Tax BulletinJanuary/ February 2022

ATO support for businesses in difficult times

The ATO has reminded taxpayers that it has a range of support available for small businesses experiencing difficult situations, such as natural disasters, mental health challenges or financial hardship.

Depending on the business taxpayer’s circumstances, the ATO may be able to:

  • give the business extra time to pay its tax;
  • set up a payment plan tailored to its situation;
  • re-issue tax returns, activity statements and notices of assessment;
  • help the business reconstruct lost or damaged tax records;
  • prioritise any refunds the business is owed; and
  • remit penalties or interest charged during the time the business has been affected.

Government extends SME Recovery Loan Scheme to 30 June 2022

The Government has recently extended the SME Recovery Loan Scheme by a further six months (to 30 June 2022) to support SMEs adversely economically affected by the Coronavirus Pandemic.

Under the Scheme, eligible businesses can obtain loans through participating bank and non-bank lenders with the backing of a Government loan guarantee.

Around 80,000 loans worth approximately $7.3 billion have been written to date since the Scheme commenced in March 2020.

SMEs who are dealing with the economic impacts of COVID-19 with a turnover of less than $250 million will be able to access loans of up to $5 million over a term of up to 10 years.

Other key features of the Scheme include the following

  • Lenders can offer borrowers a repayment holiday of up to 24 months.
  • Loans can be used for a broad range of business purposes, including to support investment.
  • Loans may be used to refinance any pre-existing debt of an eligible borrower.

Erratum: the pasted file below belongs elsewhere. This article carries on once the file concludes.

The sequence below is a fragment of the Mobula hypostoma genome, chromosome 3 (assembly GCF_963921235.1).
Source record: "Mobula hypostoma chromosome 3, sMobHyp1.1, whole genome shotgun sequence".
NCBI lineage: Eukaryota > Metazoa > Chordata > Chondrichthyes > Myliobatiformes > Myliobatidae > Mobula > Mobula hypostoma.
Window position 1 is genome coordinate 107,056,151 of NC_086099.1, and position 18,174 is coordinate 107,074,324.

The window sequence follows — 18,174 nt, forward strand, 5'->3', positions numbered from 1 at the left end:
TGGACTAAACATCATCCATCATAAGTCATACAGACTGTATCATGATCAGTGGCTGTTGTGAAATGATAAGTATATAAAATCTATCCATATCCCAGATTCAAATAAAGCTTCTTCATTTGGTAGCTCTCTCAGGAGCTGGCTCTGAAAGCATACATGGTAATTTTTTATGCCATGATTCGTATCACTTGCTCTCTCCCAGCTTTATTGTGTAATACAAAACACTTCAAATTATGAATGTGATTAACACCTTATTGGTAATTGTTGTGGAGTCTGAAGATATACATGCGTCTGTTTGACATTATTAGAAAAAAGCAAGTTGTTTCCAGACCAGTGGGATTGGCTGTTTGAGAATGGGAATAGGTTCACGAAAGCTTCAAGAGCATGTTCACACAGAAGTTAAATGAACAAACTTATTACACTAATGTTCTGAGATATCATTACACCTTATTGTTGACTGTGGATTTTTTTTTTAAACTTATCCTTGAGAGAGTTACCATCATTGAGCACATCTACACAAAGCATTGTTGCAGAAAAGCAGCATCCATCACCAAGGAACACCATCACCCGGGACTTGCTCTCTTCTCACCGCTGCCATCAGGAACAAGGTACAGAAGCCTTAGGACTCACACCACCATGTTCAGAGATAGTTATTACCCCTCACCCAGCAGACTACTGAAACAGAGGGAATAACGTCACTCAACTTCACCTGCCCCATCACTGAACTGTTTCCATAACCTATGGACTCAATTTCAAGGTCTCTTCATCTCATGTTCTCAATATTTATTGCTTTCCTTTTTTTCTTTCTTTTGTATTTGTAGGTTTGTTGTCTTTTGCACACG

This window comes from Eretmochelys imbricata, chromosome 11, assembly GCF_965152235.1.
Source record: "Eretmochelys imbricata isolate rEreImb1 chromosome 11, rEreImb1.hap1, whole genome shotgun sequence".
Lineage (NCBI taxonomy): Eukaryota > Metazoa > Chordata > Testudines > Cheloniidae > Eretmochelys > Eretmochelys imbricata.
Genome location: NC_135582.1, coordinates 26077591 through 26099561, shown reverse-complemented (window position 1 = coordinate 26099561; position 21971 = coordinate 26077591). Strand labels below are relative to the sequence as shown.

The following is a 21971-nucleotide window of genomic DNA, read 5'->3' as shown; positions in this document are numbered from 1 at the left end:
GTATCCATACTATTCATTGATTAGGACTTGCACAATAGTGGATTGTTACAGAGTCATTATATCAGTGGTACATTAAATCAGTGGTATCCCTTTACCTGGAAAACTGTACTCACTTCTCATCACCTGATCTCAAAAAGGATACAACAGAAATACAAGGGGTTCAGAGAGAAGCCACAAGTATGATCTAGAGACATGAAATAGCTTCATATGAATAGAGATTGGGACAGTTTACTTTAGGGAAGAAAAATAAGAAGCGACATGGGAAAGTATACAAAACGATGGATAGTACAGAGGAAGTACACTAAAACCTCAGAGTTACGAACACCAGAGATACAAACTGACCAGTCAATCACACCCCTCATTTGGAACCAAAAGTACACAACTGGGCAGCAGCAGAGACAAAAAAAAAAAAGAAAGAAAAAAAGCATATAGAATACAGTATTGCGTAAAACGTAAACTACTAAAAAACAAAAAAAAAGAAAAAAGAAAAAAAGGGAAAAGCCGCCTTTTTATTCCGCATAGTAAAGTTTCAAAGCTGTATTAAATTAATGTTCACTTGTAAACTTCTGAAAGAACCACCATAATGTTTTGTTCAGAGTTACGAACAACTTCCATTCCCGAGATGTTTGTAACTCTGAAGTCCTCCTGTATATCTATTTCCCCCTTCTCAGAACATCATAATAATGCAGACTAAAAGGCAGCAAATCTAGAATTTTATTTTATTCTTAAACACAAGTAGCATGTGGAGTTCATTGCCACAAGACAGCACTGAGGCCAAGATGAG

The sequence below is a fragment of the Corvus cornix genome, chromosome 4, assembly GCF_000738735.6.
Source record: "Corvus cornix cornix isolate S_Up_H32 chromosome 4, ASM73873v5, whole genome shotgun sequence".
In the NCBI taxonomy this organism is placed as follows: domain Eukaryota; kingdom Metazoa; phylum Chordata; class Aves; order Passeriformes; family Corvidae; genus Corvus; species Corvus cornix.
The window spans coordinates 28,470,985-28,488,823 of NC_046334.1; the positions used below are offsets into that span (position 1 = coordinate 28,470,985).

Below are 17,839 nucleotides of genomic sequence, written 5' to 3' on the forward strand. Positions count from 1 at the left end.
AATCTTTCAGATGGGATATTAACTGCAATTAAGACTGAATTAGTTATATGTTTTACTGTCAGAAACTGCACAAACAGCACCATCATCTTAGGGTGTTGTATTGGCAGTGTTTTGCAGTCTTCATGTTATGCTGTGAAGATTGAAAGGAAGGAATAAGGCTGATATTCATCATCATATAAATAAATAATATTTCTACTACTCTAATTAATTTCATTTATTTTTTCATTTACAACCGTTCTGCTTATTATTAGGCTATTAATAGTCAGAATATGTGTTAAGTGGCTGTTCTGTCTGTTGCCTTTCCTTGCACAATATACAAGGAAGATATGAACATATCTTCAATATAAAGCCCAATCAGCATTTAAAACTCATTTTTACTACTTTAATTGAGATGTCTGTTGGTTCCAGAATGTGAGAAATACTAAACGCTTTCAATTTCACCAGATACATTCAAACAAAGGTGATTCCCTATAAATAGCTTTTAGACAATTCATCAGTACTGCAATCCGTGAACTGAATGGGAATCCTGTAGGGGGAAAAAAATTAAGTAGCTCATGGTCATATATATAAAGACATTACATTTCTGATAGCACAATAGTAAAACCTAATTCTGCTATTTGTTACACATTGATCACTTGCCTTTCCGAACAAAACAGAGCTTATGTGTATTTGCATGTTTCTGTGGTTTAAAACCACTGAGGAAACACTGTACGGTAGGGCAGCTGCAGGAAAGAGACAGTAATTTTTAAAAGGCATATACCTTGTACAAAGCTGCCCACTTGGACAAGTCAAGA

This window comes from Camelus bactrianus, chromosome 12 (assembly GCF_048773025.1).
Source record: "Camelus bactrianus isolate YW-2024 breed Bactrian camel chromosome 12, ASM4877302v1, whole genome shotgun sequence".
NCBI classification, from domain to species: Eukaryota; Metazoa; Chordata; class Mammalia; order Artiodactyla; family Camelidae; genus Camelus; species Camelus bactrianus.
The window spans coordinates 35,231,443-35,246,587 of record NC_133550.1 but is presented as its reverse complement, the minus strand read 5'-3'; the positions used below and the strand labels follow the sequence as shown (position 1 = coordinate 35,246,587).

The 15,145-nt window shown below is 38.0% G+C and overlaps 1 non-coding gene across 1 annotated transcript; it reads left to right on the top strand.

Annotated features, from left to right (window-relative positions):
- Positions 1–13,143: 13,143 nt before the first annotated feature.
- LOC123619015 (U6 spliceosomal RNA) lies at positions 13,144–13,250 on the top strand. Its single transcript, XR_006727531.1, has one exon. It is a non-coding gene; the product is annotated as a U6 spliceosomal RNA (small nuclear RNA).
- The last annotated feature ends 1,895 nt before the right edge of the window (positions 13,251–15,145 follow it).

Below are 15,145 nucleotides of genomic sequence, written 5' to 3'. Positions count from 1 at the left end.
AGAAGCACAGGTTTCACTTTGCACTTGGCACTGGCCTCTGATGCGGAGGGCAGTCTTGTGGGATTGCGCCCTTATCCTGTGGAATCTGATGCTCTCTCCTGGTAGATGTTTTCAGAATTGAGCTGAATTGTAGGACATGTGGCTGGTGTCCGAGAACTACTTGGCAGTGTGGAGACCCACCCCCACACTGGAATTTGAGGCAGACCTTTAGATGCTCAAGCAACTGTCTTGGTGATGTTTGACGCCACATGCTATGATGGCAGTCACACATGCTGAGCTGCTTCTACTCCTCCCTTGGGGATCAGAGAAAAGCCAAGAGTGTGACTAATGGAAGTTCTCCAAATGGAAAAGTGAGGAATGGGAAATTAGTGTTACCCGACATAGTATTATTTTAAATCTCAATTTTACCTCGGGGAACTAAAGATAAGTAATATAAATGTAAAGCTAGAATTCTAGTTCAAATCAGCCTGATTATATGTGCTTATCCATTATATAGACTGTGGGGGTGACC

• Loans can be either unsecured or secured (excluding residential property).

Importantly, the Government’s loan guarantee has been reduced to 50% (down from 80%) for loans available from 1 January 2022 until 30 June 2022.

COVID-19 vaccination incentives and rewards

The ATO has reminded employers to consider their tax and super obligations when employees are provided with incentives or rewards for getting their COVID-19 vaccination.

When employees are provided a cash payment, including paid leave for employees to get their COVID-19 vaccination (or additional paid leave to recover from any vaccination side effects), employers should withhold PAYG withholding and make super contributions on the amount.

Furthermore, the payment must be reported to the ATO via Single Touch Payroll (‘STP’) as part of the employee’s salary or wage.
On the other hand, employers must consider the FBT consequences of providing non-cash benefits as an incentive for their employees to get vaccinated.

Such benefits may include:

  • Goods or services provided to the employee.
  • Vouchers and gift cards.
  • Prizes won by an employee in a competition (e.g., a raffle)

Note that certain FBT exemptions and reductions may apply in some circumstances.

For example, if an employer provides or pays for an employee’s transport to get their COVID-19 vaccination, there is generally no FBT payable.

Higher PAYG withholding rates continue to apply to backpackers